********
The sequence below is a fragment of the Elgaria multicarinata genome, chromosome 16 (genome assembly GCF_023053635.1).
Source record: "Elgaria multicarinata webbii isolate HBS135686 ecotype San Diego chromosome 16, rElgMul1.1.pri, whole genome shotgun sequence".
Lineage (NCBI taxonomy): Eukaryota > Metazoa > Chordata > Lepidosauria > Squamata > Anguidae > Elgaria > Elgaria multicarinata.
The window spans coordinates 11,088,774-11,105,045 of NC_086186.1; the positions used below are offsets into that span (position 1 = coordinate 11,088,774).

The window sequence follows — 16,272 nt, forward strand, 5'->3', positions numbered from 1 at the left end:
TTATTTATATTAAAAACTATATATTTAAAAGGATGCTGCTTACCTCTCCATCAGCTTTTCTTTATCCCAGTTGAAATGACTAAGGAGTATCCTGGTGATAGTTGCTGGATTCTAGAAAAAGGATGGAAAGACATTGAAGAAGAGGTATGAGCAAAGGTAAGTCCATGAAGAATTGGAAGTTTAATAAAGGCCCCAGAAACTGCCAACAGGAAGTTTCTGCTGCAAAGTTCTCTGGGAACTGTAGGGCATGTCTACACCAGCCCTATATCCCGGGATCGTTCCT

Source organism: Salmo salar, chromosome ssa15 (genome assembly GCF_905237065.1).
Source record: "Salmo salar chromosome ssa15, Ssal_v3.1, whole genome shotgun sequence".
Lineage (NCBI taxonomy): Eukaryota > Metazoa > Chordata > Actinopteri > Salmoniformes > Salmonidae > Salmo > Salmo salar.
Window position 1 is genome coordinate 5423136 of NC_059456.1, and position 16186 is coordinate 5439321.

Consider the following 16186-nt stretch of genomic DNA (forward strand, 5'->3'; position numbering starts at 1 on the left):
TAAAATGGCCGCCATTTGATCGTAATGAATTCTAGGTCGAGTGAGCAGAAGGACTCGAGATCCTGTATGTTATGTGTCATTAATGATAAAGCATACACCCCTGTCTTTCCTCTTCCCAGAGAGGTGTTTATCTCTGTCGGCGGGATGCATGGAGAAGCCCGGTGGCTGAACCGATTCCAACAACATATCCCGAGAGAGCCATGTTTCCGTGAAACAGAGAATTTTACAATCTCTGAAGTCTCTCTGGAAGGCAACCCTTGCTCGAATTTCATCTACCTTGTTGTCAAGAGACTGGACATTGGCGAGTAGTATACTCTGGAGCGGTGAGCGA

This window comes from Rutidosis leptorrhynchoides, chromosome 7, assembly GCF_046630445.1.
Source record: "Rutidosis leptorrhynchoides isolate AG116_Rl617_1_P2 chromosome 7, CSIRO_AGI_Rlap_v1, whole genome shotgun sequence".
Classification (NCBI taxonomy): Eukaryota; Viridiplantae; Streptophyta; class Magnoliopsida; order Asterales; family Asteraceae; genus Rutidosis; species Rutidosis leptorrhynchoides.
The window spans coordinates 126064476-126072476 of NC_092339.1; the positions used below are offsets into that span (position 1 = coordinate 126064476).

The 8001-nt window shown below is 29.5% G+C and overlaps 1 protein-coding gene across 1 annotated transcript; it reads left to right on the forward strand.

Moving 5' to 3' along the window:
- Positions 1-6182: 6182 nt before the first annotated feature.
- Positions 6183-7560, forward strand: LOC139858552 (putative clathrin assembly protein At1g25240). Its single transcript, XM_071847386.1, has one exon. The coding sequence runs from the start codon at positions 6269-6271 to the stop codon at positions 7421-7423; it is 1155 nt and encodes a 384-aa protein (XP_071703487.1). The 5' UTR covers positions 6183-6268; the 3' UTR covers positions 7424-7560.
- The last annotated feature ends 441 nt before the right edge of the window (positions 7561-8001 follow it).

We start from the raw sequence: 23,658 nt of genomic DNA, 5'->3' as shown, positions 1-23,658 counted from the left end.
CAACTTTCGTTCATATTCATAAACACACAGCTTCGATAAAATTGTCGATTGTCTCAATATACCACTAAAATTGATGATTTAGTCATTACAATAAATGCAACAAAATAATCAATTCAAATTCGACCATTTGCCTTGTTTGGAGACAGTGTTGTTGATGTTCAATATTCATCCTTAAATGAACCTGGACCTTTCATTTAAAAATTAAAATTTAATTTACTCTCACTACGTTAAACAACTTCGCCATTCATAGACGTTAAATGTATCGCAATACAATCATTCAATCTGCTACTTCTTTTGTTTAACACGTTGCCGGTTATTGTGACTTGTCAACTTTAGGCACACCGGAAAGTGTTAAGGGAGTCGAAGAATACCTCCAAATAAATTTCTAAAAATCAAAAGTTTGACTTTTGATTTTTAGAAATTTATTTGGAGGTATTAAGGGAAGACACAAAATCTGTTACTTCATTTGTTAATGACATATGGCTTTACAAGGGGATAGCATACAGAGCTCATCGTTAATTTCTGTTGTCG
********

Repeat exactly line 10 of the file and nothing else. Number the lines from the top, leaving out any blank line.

Window position 1 is genome coordinate 5423136 of NC_059456.1, and position 16186 is coordinate 5439321.